Tuesday, June 24, 2008

Answers and equations

When we begin to think about the current priest situation faced by Catholics in the United States and the Western world in general, it is necessary to consider the various sides of the problem and the implications afforded by the many solutions.

The statistics show that from 1970 to 2007 the number of diocesan priests fell from 36,005 to 27,971. Including religious priest the numbers fall from 59,000 in 1975 to about 41,500 last year.

Listed as causes for the drop are: trends of smaller family sizes; a sexualized culture where celibacy seems like an impossibility; negative views of the priestly ministry following the sexual abuse scandal; a culture that overvalues wealth; the audacity of a lifelong commitment to a single occupation. The one, however, most considered is celibacy.

Parts of the Church clearly call out for a married priesthood. Numerous theologians argue that a married priesthood is the stimulus needed to solve the "number problem". Rev. Donald Cozzens of John Carroll University said in an interview,
I think celibacy is a great gift, and it's wonderful for people who have the grace and the gift and the calling, but it can be a very difficult situation for men who feel called to the priesthood but not to celibacy. Over the past half dozen years, I've asked probably two dozen men if they've ever thought of being priests, and every one of them has said yes, they have thought of it, but then they add, "I really feel also called to the sacrament of marriage, I'd like to be a husband and a father."
Though a consensus concerning celibacy appears far off, the demographic issue will continue to affect the life of the Church. It surprises me, however, how many commentators tip-toe around the main question. Why? More specifically, what are the underlying foundations for arguments on both sides?

The approach which values both tradition and the status-quo states that a male-celibate priesthood is the proper order given to the Church. Relying on centuries of precedence the reasoning holds well. Even though the celibacy of the clergy is not dogma, and can change, there are theological knots to untie with a married priesthood.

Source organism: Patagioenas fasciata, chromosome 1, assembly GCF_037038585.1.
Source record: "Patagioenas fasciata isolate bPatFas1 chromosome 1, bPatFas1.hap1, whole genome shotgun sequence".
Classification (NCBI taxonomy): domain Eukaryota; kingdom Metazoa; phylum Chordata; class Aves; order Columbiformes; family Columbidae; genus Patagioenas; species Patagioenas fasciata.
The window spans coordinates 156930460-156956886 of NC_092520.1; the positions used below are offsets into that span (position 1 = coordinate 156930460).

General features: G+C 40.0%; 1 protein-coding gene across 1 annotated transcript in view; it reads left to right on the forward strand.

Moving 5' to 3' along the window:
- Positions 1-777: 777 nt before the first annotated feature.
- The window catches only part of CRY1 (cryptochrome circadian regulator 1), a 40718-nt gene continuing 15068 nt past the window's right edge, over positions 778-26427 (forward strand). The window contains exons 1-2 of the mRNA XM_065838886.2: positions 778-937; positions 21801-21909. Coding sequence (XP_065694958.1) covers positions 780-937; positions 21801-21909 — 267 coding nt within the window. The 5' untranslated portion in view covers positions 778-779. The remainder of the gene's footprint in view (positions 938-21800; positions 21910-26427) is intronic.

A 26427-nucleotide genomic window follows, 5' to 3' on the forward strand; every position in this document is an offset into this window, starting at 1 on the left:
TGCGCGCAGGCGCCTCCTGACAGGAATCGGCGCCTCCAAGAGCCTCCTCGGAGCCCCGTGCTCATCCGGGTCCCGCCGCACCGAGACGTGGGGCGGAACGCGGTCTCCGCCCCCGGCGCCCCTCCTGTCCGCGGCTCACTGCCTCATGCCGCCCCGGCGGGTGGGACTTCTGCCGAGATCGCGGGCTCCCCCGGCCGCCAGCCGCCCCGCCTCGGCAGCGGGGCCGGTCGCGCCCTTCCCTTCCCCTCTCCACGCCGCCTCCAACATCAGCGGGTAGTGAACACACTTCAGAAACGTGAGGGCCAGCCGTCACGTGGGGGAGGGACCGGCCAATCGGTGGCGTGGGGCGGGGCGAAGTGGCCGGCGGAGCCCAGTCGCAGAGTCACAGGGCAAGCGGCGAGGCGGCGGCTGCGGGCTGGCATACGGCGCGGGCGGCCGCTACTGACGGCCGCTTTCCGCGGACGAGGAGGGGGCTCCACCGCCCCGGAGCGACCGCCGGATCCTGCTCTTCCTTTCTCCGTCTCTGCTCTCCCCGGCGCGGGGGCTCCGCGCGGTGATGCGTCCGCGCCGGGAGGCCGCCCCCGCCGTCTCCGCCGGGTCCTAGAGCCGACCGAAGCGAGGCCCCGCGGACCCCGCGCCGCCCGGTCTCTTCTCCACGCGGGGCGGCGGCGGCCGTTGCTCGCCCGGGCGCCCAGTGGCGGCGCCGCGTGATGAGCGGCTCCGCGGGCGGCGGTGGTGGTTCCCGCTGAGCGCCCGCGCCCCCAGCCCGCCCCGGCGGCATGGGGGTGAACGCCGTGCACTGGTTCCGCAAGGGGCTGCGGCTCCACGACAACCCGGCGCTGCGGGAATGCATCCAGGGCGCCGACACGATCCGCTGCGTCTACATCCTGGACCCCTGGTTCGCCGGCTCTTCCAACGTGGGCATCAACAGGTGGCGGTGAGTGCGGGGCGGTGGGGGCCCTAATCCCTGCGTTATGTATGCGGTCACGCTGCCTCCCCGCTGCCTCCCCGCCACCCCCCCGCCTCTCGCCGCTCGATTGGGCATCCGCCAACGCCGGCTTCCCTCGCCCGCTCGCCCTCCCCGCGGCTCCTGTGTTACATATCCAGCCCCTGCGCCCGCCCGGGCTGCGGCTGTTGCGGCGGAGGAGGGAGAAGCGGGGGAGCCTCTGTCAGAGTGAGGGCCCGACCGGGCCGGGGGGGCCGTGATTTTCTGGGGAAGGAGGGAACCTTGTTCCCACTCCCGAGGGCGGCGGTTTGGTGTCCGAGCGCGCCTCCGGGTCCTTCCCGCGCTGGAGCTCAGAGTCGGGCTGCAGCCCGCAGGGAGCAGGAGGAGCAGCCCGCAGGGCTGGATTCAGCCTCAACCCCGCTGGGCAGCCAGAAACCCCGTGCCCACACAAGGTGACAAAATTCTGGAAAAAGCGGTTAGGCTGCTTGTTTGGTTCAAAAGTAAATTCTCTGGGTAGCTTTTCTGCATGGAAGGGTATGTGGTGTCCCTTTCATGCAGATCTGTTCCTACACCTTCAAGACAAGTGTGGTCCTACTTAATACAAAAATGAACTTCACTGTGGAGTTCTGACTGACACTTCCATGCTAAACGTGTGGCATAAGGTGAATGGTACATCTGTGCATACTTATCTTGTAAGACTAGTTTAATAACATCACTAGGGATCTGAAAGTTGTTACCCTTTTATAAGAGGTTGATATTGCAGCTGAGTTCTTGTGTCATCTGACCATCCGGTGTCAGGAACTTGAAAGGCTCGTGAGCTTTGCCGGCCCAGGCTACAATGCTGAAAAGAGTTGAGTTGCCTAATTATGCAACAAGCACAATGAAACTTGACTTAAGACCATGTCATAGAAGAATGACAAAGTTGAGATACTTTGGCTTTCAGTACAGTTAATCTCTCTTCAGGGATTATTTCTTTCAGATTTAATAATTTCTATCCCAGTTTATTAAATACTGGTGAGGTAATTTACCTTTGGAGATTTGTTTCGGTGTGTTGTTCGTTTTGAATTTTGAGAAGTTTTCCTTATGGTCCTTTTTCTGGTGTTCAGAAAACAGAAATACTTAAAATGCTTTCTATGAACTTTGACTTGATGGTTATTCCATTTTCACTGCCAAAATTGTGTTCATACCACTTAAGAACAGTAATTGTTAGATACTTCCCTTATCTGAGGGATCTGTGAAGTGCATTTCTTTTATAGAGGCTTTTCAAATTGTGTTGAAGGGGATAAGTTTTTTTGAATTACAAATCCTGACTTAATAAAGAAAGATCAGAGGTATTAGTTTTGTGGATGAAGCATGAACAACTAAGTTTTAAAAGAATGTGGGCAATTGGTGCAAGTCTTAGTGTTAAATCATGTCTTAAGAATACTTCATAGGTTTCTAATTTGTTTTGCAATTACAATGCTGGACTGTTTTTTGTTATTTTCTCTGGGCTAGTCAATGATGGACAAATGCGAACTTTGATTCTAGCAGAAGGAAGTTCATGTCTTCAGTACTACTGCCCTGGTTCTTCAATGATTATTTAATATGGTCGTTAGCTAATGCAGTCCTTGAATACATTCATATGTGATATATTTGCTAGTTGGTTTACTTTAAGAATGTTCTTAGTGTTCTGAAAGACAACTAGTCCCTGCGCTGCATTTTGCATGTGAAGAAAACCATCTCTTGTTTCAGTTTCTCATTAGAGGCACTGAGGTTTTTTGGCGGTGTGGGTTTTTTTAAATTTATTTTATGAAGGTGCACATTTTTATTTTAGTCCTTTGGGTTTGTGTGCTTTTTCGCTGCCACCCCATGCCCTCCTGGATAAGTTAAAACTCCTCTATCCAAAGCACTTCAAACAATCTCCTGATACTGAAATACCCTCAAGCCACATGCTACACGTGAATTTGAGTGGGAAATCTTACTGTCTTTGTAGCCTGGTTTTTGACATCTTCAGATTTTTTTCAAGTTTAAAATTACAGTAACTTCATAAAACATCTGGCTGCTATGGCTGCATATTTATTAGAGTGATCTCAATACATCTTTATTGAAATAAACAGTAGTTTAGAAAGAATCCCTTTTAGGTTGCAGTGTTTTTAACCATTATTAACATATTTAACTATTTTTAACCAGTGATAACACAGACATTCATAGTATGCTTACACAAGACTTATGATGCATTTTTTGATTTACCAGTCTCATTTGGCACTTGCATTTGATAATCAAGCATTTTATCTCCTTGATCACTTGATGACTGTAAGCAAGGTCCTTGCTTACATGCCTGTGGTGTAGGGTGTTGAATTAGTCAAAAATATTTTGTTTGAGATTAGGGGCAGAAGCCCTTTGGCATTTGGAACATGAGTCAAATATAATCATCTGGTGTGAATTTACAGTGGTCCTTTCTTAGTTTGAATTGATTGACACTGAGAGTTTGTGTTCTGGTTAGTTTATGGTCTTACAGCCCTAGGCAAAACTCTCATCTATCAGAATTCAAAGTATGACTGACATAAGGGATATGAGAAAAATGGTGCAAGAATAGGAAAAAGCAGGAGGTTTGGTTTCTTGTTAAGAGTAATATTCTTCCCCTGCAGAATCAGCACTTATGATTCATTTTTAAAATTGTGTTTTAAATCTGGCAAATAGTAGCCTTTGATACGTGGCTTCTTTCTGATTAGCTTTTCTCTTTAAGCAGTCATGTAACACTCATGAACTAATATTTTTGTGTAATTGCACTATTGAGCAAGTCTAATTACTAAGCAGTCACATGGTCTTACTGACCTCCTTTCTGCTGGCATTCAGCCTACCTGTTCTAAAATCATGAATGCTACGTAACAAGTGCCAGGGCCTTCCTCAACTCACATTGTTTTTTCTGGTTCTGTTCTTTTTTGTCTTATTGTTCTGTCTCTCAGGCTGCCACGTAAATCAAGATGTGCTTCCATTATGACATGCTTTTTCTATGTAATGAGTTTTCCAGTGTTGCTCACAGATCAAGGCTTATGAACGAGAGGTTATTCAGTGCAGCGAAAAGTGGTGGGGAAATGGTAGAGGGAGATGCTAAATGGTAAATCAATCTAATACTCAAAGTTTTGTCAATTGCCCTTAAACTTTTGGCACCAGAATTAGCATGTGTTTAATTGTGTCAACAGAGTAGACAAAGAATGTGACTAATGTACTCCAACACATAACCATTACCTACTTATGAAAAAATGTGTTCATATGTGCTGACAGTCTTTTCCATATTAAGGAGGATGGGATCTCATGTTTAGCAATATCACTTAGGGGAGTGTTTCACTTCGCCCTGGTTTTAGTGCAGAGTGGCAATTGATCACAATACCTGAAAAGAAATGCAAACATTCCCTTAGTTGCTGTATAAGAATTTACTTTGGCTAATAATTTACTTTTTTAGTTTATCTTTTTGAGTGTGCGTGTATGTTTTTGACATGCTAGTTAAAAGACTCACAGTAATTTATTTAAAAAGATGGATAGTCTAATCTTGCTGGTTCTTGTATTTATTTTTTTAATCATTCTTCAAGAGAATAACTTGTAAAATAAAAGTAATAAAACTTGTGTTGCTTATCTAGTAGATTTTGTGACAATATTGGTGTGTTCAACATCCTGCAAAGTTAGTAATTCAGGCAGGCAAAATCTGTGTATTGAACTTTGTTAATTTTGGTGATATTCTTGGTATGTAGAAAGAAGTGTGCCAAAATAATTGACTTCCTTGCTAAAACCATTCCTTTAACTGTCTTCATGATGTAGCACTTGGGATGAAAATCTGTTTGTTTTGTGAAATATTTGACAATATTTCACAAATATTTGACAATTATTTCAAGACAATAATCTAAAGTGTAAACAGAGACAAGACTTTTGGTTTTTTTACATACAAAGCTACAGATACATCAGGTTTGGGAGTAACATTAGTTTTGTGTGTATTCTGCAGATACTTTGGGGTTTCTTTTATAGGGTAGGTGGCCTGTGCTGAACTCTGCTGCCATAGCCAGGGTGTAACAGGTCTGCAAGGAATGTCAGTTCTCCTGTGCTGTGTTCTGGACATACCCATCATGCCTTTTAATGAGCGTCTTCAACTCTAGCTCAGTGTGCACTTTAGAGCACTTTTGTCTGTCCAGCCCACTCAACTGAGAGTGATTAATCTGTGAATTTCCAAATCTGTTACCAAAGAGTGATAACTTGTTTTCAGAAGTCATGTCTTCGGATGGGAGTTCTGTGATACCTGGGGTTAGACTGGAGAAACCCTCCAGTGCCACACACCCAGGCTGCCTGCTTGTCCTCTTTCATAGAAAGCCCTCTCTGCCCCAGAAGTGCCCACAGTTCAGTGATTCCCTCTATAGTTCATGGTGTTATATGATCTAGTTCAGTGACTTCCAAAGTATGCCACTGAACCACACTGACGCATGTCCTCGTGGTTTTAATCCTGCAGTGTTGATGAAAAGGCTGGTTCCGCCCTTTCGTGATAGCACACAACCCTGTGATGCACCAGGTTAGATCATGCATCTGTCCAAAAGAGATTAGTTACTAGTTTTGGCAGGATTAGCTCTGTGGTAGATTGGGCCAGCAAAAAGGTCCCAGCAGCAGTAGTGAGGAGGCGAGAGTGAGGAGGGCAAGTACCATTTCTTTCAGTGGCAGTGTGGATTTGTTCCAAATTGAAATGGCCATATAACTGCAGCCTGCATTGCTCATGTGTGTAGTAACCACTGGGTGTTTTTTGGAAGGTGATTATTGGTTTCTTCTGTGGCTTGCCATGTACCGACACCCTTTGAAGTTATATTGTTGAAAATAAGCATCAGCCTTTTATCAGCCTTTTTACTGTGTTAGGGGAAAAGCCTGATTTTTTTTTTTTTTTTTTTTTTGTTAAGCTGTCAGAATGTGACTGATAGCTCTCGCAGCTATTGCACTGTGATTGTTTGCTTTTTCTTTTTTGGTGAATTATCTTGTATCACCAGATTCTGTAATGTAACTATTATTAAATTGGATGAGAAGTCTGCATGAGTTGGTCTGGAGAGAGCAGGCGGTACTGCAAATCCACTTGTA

If the priest's vocation is to be one person for many, and a married person's vocation is to be one person for his or her spouse, the lines cross quite clearly in a married priesthood. Can a man give himself totally to a spouse and at the same time give himself to a priestly ministry? If the love of a priest is to mirror the love of Jesus Christ in an analogous way, as one for many, is a married priesthood adding insult to injury when priests are currently overworked and suffering burnout?

The second approach which calls for change does so in clear response to a certain more contemporary phenomenon. The obvious drop in numbers presents a clear dilemma and has been mentioned already.

Without denigrating the gravity of this situation, a few things should be understood. First, priest shortages have happened previously; this is not the first, and this will not be the last. Although distinct historical circumstances should be considered distinctively, the Church should not be quick to throw out the baby with the bathwater due to a singular event.

Second, and perhaps more weighty, to what extent should an issue such as priestly celibacy be an answer to a simple numbers problem, a pragmatic answer? Should the Church immediately change because she is faced with a problem? Inundated with such ideas as natural selection, we hastily choose adaptation for survival over hope in order.